At the BBC World News bureau in D.C., offices were turned into makeshift studios to accommodate the special election night broadcast.
Bureau chief Andrew Steele’s office, for instance, was transformed into an interview studio for the Arabic-language broadcast. Dozens of extra producers and reporters crowded into the modest space along with “tons” of extra equipment, Steele said, adding, “It’s the biggest operation I’ve ever seen.”
Why so much attention for the U.S. election? “This isn’t an American story or a British story,” he said. “It’s a world story.”
In the control room, organized improvisation prevailed as multiple monitors flashed images of different location crews and talent. Editor Diana Martin called out the sequence of shots as audio blared from the main studio set, where anchors chatted with guests.
From a remote location, a Republican pundit decried “the savagery” of press coverage of GOP veep nominee Sarah Palin. Back at the main studio, columnist Christopher Hitchens wasn’t sympathetic, reminding viewers of a prank phone call made to Palin last week. Pretending to be French president Nicholas Sarkozy, the caller said, “I can see Belgium from my house.”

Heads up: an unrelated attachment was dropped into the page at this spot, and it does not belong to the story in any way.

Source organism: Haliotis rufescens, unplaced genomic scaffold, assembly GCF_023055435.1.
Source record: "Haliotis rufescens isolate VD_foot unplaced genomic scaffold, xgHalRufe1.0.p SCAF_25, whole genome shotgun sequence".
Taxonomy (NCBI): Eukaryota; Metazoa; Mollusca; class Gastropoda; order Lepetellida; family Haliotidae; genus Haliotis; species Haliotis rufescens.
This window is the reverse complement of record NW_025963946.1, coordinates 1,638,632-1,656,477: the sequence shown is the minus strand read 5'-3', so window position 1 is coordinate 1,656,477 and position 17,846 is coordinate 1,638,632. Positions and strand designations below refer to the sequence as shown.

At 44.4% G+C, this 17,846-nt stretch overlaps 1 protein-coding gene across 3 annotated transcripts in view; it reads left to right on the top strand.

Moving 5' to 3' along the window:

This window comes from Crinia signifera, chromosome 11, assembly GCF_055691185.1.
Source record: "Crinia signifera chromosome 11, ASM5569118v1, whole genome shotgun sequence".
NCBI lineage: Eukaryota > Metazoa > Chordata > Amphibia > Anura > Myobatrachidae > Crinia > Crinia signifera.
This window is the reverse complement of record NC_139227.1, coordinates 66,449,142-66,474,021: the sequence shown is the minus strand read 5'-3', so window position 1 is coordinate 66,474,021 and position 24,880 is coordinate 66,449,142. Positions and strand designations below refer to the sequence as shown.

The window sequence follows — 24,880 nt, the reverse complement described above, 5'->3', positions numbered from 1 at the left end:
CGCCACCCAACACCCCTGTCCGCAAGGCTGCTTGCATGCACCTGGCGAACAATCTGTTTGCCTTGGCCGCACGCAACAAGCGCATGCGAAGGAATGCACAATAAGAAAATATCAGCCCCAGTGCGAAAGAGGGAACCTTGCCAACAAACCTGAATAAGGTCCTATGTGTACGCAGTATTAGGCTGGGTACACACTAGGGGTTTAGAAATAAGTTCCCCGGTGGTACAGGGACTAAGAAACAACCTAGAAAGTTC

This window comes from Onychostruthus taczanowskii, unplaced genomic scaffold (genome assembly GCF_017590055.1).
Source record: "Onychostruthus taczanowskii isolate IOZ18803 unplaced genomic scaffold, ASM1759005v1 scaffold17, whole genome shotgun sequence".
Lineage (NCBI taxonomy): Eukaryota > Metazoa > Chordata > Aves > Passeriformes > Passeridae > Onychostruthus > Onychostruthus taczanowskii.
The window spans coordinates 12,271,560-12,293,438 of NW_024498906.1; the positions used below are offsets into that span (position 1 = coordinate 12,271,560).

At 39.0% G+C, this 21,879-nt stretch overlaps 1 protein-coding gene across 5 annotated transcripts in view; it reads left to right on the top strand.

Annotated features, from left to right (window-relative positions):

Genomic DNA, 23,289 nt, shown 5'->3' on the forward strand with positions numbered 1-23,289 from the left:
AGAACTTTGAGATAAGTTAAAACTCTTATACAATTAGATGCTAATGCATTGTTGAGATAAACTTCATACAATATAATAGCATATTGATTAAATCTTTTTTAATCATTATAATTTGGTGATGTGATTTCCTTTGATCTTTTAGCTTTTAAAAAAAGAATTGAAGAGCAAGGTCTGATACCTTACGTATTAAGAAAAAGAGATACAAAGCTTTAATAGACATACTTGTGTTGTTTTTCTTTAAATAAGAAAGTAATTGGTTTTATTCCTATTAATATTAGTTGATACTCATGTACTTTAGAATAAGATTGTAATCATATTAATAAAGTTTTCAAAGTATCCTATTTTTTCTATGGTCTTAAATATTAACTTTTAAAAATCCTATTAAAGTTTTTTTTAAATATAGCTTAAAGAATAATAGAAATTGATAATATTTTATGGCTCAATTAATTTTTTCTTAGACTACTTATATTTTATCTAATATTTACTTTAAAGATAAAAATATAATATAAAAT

Said Hitchens, “This is a woman who couldn’t tell the president of France from Inspector Clouseau.”
Former ABC News veteran Ted Koppel wandered in and out of the main studio, providing context and analysis as needed. “This is going to be a blowout,” he said after stepping out of the studio briefly. “Everything I’m hearing from all my colleagues, all the exit polls, it’s a blowout. But of course, we can’t say that” — until more voting polls close.